Spin Testers

Nittaku Fastarc G1 vs. Yasaka Rakza 7 Test

Two of the most highly regarded rubbers in the market are the Nittaku Fastarc G1 and Yasaka Rakza 7. In this article, we will dive into their features including speed, spin, control, sponge hardness as well as their advantages and disadvantages. Additionally, we will also examine their softer counterparts, the Nittaku Fastarc C1 and Yasaka Rakza 7 Soft, and recommend which type of player each of these rubbers would be best suited for.

Nittaku Fastarc G1 vs. Yasaka Rakza 7

Fastarc G1 vs. Rakza 7 | Rubber Comparison Test

Nittaku Fastarc G1

Nittaku Fastarc G1

The Nittaku Fastarc G1 is a fast rubber that provides high power and speed. It has a strong but linear catapult effect (what is linear catapult?), which generates extra spin and speed to outmaneuver opponents. However, as Fastarc G1's sponge is a bit harder than most medium sponges (we would categorize it in the medium-hard section), you will need to hit the ball a little harder than with softer sponges which requires additional skill and experience but if you can manage to pull this off, you will be rewarded with the ability to fire absolute rockets at your opponent. However, if this is a playing style you struggle with, you might want to try out Nittaku Fastarc C1 which is a little bit softer and therefore requires less effort to activate the catapult.


Sponge hardness test Nittaku Fastarc G1

Our all-time favorite, the Nittaku Fastarc G1, is made from a combination of top-quality natural and synthetic materials, and its sponge hardness of 47.5 degrees makes it slightly harder than the Yasaka Rakza 7. This balance of control and power results in a harmonious playing experience. The main advantage of the Nittaku Fastarc G1 is its high speed, spin and control making it an excellent choice for players who want to overpower their opponents. Other than extremely springy rubbers like Butterfly Tenergy 05, the Nittaku Fastarc G1 doesn't have the characteristic of letting the ball jump off the racket too fast and unexpectedly. Some tensor rubbers with non-linear catapult effect make it difficult to predict how hard you need to hit the ball, especially in the short game when doing pushes. With Fastarc G1, this is no problem because this rubber never lets the ball jump off the racket in an unexpected way. The main drawback of the Nittaku Fastarc G1 is that a certain skill level is required to activate all its power as mentioned earlier in this article. Also, we did notice that the G1 is very sensitive to incoming sping due to its grippy topsheet. This might be a problem for players who struggle with spinny serves from the opponent.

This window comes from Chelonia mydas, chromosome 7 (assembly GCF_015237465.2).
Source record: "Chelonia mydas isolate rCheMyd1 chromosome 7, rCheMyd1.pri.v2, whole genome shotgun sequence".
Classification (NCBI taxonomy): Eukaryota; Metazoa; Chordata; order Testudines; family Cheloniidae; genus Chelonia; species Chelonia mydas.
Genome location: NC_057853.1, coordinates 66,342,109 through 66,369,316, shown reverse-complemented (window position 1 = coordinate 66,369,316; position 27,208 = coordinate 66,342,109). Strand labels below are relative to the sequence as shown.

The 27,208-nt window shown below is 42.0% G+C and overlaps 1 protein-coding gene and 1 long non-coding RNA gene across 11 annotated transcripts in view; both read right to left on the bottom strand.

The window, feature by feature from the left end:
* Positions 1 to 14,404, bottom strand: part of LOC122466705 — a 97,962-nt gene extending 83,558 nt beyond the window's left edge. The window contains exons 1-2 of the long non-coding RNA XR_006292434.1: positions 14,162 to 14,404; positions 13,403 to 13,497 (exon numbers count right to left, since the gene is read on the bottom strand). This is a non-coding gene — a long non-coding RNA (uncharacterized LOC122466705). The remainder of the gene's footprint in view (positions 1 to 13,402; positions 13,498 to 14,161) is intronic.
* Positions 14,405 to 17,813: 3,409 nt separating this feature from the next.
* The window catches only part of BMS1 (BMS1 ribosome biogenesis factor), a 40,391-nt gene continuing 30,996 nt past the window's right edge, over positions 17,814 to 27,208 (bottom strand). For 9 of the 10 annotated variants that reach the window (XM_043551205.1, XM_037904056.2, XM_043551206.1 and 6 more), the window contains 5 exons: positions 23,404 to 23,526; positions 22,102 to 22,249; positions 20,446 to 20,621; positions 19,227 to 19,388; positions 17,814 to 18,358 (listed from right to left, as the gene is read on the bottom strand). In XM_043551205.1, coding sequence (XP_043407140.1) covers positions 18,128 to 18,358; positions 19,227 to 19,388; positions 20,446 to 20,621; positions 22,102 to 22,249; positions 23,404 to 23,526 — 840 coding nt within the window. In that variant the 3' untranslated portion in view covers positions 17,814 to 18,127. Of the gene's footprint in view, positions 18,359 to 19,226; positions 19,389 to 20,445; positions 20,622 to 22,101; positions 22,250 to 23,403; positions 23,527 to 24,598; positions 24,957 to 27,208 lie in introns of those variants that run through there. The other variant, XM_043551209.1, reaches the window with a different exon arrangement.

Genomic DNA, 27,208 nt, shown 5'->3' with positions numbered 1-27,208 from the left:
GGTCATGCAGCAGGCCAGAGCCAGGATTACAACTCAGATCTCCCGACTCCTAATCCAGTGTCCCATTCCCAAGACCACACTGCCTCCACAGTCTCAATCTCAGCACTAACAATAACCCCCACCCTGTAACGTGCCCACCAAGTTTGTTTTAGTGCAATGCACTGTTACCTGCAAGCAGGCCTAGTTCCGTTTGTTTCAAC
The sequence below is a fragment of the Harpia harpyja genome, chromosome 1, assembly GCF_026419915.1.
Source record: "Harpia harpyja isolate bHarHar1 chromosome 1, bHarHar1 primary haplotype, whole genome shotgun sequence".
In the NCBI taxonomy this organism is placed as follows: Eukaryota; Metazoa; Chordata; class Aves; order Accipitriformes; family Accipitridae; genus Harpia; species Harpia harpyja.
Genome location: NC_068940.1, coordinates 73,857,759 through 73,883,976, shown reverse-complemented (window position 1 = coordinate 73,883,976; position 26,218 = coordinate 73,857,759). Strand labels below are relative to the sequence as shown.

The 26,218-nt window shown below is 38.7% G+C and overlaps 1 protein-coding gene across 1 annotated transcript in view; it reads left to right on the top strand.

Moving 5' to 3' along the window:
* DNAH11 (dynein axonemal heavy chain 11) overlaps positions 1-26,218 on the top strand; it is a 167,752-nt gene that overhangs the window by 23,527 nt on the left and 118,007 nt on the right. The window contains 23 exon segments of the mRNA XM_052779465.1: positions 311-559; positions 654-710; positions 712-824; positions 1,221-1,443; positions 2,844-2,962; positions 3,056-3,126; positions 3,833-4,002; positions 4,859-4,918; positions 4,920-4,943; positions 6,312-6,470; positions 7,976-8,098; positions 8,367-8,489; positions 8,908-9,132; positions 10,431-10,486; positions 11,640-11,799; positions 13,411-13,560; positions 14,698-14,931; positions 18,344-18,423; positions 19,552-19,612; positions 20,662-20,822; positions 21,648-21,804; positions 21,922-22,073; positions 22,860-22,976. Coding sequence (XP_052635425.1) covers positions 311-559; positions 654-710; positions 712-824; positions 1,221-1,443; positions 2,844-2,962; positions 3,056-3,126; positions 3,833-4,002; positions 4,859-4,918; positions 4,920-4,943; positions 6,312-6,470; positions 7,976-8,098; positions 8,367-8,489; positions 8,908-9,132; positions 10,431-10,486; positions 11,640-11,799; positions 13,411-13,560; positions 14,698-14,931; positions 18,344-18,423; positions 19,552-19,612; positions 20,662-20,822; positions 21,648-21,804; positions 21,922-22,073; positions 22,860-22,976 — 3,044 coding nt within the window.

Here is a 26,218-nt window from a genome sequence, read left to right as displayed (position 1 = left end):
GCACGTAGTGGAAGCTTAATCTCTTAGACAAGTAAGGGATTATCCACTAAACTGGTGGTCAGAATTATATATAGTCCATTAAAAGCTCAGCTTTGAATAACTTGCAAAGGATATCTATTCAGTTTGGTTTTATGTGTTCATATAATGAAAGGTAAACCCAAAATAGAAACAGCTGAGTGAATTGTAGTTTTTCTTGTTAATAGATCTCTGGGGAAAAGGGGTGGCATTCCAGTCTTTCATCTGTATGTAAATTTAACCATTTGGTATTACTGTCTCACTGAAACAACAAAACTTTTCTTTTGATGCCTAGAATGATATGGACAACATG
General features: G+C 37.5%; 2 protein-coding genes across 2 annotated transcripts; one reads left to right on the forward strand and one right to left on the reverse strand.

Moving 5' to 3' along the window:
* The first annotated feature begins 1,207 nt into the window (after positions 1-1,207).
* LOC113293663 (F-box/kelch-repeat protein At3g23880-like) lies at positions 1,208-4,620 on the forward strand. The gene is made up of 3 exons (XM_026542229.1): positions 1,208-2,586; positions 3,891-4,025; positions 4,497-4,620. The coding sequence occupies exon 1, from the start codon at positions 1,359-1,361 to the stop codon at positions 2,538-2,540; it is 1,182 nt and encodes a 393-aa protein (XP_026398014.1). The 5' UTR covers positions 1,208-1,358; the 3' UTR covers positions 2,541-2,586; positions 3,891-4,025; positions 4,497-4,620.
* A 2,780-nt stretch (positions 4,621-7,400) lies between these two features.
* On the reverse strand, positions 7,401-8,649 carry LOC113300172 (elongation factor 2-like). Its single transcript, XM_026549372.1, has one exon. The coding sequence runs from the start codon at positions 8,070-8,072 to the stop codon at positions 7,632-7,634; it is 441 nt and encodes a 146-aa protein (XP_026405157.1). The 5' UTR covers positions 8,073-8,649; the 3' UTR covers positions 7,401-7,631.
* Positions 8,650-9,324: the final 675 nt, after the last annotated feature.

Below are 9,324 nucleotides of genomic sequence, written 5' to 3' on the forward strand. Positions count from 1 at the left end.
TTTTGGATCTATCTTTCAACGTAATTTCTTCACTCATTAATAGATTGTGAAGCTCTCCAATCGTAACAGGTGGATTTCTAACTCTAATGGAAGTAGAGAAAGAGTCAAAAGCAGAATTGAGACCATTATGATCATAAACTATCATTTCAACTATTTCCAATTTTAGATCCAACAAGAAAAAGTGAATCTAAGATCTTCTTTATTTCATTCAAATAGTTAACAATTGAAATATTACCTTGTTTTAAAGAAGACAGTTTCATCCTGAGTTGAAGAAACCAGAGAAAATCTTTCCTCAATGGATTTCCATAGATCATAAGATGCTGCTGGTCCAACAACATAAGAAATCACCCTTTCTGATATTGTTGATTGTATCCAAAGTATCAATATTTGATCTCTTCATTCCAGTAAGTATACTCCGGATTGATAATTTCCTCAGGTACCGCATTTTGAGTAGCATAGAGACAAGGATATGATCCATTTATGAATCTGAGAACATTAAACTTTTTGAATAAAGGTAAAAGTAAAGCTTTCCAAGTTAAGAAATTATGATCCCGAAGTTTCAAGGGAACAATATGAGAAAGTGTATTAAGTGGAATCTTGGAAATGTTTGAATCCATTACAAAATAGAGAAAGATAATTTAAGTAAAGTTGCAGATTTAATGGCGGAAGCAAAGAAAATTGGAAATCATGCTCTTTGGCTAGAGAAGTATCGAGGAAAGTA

Yasaka Rakza 7

Yasaka Rakza 7

Yasaka is a Japanese company that has been producing high-quality table tennis equipment for over 90 years. With a strong commitment to performance and innovation, Yasaka was one of the leading brands in the 90s and especially their top seller rubber Mark V was widely used by players around the world, especially in Sweden which is one of Yasaka's key markets, and the company has a long-standing relationship with the Swedish table tennis community. Yasaka has sponsored and supported many of Sweden's top players, helping them to achieve success on the international stage. One of the most notable examples of Yasaka's relationship with Swedish players was Jan-Ove Waldner. Waldner, widely regarded as one of the greatest table tennis players of all time, used Yasaka equipment throughout his career and helped to popularize the brand in Sweden. Today, Yasaka is supporting players like Double World Champion Mattias Falck who is using both, blade and rubbers, from Yasaka.


The Yasaka Rakza 7 is known for its outstanding balance of speed, spin and control. This rubber is made from a mixture of natural and synthetic materials, and its sponge hardness of 46 degrees makes it only barely softer than Fastarc G1. It has a decent, but not overwhelming catapult effect as well, providing ample power to put your opponent under pressure without compromising too much in the aspect of control. This is immediately noticeable when bouncing the ball on the bat. With the Rakza 7 you always get a very linear, controllable bounce without having the ball shooting off too high.